Workers in radiation protection suits prepare for the arrival of two nuclear… (AFP/Getty Images )
Reporting from Tokyo — As Japan marked two weeks since the giant earthquake and tsunami, the number of people dead or missing grew to more than 27,000, with at least 200,000 others in shelters and radioactivity from a stricken nuclear plant continuing to cast a pall over daily life.
Two workers at the hobbled Fukushima Daiichi nuclear facility were hospitalized for radiation exposure Thursday after stepping into contaminated water during repair operations at reactor No. 3, officials at the nation's nuclear safety agency said. A third exposed worker did not require hospitalization.
The Nuclear and Industrial Safety Agency said water in the turbine room where the workers were exposed registered about 10,000 times the level of radiation found in coolant inside a reactor. That could indicate there was damage to the core and a leak through the containment vessel, the agency said.
The two hospitalized workers received a dose of 170 to 180 millisieverts of radiation while laying electrical cables in the basement of the building housing reactor No. 3, officials said. The average American, by comparison, is exposed to 6.2 millisieverts of radiation a year from natural sources, according to the U.S. Environmental Protection Agency.
Water used in the cooling process seeped into the workers' boots and came into contact with their skin, authorities said. The third worker was protected by his clothing. All three were equipped with radiation-detection devices, which sounded an alarm, but they continued to work, officials with Tokyo Electric Power Co. said. That revelation prompted Japanese nuclear officials Friday to call for a review of safety procedures at the site.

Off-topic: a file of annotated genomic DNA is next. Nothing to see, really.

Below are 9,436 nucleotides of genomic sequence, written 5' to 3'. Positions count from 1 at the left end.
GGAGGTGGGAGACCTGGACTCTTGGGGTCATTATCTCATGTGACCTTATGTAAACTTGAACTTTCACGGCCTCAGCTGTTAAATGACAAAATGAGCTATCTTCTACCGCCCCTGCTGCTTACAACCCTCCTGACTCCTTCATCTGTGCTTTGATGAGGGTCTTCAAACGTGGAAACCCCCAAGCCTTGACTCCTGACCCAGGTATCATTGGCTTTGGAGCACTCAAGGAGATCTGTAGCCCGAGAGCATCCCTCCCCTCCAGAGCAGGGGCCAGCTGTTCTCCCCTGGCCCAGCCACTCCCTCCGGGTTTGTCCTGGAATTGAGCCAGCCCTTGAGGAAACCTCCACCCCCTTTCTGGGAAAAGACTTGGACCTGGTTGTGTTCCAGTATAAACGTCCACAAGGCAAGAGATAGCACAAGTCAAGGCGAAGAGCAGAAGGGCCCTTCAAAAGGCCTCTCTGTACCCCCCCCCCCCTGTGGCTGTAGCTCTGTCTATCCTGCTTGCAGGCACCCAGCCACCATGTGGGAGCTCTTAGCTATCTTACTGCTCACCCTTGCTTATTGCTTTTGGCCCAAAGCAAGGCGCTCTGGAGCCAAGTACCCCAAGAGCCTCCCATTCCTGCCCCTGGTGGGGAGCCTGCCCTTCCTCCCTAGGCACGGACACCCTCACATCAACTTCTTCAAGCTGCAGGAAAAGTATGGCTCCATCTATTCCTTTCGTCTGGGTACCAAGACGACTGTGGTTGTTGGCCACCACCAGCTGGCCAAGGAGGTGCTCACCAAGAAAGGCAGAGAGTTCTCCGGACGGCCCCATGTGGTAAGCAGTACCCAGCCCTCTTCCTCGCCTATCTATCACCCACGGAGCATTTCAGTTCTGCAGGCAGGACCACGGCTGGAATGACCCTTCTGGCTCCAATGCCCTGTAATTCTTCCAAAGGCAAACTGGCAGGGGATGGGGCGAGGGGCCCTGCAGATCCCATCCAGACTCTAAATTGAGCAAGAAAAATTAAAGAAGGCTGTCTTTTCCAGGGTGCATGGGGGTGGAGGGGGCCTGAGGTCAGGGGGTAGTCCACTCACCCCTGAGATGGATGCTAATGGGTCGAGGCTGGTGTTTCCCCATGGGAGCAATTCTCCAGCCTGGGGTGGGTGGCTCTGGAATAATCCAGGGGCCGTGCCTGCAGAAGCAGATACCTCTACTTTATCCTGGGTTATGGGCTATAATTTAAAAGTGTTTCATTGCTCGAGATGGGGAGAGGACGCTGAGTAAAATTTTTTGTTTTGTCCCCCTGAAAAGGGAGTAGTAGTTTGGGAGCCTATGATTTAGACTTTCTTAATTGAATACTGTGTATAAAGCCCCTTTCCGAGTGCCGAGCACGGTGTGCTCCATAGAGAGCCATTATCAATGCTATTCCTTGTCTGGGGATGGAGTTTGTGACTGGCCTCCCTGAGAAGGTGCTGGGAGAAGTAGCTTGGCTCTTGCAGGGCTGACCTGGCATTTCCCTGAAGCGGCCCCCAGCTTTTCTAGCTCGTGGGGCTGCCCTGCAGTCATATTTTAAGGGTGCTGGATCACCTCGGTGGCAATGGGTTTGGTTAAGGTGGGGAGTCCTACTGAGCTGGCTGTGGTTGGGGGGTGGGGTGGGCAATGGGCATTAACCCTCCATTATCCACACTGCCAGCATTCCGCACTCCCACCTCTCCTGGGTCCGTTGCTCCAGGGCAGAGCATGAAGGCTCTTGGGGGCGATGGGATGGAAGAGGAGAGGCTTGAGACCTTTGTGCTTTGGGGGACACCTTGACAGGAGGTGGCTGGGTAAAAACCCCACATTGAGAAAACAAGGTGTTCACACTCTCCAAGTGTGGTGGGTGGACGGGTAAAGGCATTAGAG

Water-spraying operations at reactor No. 3, interrupted Thursday by an evacuation, were expected to resume Friday.
Tokyo Electric Power, which operates the facility about 150 miles north of Tokyo, said 17 workers had been exposed to more than 100 millisieverts of radiation since the March 11 earthquake and tsunami disabled the cooling systems at the nuclear complex.
Meanwhile, in Tokyo, consumers continued to clear store shelves of bottled water a day after the government warned that infants should not be allowed to consume tap water because elevated levels of radioactive iodine from Fukushima were detected at a municipal treatment plant.
The levels of radioactive iodine-131, which had been double the level considered safe for infants under 12 months, later dropped to safe levels, prompting a cancellation of the warning. But the government continued distributing bottled water to 80,000 households with infants less than a year old.
Kakuzo Shiokawa bought four small bottles of water Thursday at the Ecchu-ya convenience store in Tokyo's Ginza district, saying she didn't grab more so that "other customers could have some too." She said her daughter-in-law was two months pregnant and was worried about consuming tap water.
"It's quite a panic," Shiokawa said.
The U.S. Embassy in Tokyo advised pregnant women, and children under 3, to avoid tap water. Elevated levels of radioactive iodine were reported Thursday in tap water in Chiba prefecture. The government has found elevated levels of radiation in vegetables from several prefectures near the nuclear plant and imposed a shipment ban. On Friday, officials said they had detected contamination on vegetables grown in a government research facility in Tokyo.
Data compiled by the Mainichi newspaper suggest the cumulative amount of radiation in the air of Fukushima city, 40 miles from the plant, for the week of March 14-21 would have exceeded the average yearly radiation exposure for Japanese citizens. Although the data assumed a person would remain outside that entire time, the calculations raised questions about the long-term effects on those living near the plant.
The quake-tsunami death toll climbed past 10,000, with 17,541 missing, the National Police Agency said Friday. About 220,000 people remain in emergency shelters.
More: Articles, videos and graphics on radiation exposure, nuclear crisis
Times staff writer Thomas H. Maugh II in Los Angeles contributed to this report. Times wire services were also used.